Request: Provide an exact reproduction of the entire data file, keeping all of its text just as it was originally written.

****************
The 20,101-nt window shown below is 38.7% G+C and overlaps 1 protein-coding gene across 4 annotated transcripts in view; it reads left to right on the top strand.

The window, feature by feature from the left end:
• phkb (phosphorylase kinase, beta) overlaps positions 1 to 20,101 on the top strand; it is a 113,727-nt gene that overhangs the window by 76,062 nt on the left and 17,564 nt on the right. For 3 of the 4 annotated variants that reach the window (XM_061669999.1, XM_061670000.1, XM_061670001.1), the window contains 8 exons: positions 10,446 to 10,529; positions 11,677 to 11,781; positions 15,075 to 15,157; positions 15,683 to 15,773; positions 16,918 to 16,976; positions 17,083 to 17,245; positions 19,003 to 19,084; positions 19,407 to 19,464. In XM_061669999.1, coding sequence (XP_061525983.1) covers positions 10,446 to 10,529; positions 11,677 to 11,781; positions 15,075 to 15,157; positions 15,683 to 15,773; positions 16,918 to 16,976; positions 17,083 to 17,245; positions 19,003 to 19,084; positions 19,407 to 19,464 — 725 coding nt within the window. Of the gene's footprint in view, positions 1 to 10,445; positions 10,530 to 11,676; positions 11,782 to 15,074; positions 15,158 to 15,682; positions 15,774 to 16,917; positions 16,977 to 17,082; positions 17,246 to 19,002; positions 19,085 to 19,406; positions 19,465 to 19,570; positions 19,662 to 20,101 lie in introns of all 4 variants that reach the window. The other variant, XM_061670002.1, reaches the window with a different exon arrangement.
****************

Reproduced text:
The 20,101-nt window shown below is 38.7% G+C and overlaps 1 protein-coding gene across 4 annotated transcripts in view; it reads left to right on the top strand.

The window, feature by feature from the left end:
• phkb (phosphorylase kinase, beta) overlaps positions 1 to 20,101 on the top strand; it is a 113,727-nt gene that overhangs the window by 76,062 nt on the left and 17,564 nt on the right. For 3 of the 4 annotated variants that reach the window (XM_061669999.1, XM_061670000.1, XM_061670001.1), the window contains 8 exons: positions 10,446 to 10,529; positions 11,677 to 11,781; positions 15,075 to 15,157; positions 15,683 to 15,773; positions 16,918 to 16,976; positions 17,083 to 17,245; positions 19,003 to 19,084; positions 19,407 to 19,464. In XM_061669999.1, coding sequence (XP_061525983.1) covers positions 10,446 to 10,529; positions 11,677 to 11,781; positions 15,075 to 15,157; positions 15,683 to 15,773; positions 16,918 to 16,976; positions 17,083 to 17,245; positions 19,003 to 19,084; positions 19,407 to 19,464 — 725 coding nt within the window. Of the gene's footprint in view, positions 1 to 10,445; positions 10,530 to 11,676; positions 11,782 to 15,074; positions 15,158 to 15,682; positions 15,774 to 16,917; positions 16,977 to 17,082; positions 17,246 to 19,002; positions 19,085 to 19,406; positions 19,465 to 19,570; positions 19,662 to 20,101 lie in introns of all 4 variants that reach the window. The other variant, XM_061670002.1, reaches the window with a different exon arrangement.